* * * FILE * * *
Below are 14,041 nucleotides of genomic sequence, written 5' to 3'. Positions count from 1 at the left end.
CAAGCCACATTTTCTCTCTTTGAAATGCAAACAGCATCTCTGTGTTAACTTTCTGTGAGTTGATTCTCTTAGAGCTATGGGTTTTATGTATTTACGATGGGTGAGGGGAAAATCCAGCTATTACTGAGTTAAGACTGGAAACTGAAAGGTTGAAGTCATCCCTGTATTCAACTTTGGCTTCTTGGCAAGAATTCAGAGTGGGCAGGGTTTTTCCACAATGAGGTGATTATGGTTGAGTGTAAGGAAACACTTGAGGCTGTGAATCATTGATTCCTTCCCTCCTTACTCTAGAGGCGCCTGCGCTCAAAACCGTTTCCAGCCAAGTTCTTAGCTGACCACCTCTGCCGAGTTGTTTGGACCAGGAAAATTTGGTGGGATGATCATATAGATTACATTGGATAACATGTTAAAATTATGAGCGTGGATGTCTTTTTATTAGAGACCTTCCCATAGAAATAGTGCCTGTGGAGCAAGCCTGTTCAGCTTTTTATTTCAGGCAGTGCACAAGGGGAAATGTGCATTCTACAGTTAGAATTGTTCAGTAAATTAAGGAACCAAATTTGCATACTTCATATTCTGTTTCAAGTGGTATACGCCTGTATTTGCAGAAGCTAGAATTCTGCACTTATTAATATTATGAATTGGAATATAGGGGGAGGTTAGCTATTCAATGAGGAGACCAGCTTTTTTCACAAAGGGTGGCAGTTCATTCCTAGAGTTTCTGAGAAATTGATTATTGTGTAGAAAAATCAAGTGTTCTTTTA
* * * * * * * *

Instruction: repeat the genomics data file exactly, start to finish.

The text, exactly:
Below are 14,041 nucleotides of genomic sequence, written 5' to 3'. Positions count from 1 at the left end.
CAAGCCACATTTTCTCTCTTTGAAATGCAAACAGCATCTCTGTGTTAACTTTCTGTGAGTTGATTCTCTTAGAGCTATGGGTTTTATGTATTTACGATGGGTGAGGGGAAAATCCAGCTATTACTGAGTTAAGACTGGAAACTGAAAGGTTGAAGTCATCCCTGTATTCAACTTTGGCTTCTTGGCAAGAATTCAGAGTGGGCAGGGTTTTTCCACAATGAGGTGATTATGGTTGAGTGTAAGGAAACACTTGAGGCTGTGAATCATTGATTCCTTCCCTCCTTACTCTAGAGGCGCCTGCGCTCAAAACCGTTTCCAGCCAAGTTCTTAGCTGACCACCTCTGCCGAGTTGTTTGGACCAGGAAAATTTGGTGGGATGATCATATAGATTACATTGGATAACATGTTAAAATTATGAGCGTGGATGTCTTTTTATTAGAGACCTTCCCATAGAAATAGTGCCTGTGGAGCAAGCCTGTTCAGCTTTTTATTTCAGGCAGTGCACAAGGGGAAATGTGCATTCTACAGTTAGAATTGTTCAGTAAATTAAGGAACCAAATTTGCATACTTCATATTCTGTTTCAAGTGGTATACGCCTGTATTTGCAGAAGCTAGAATTCTGCACTTATTAATATTATGAATTGGAATATAGGGGGAGGTTAGCTATTCAATGAGGAGACCAGCTTTTTTCACAAAGGGTGGCAGTTCATTCCTAGAGTTTCTGAGAAATTGATTATTGTGTAGAAAAATCAAGTGTTCTTTTA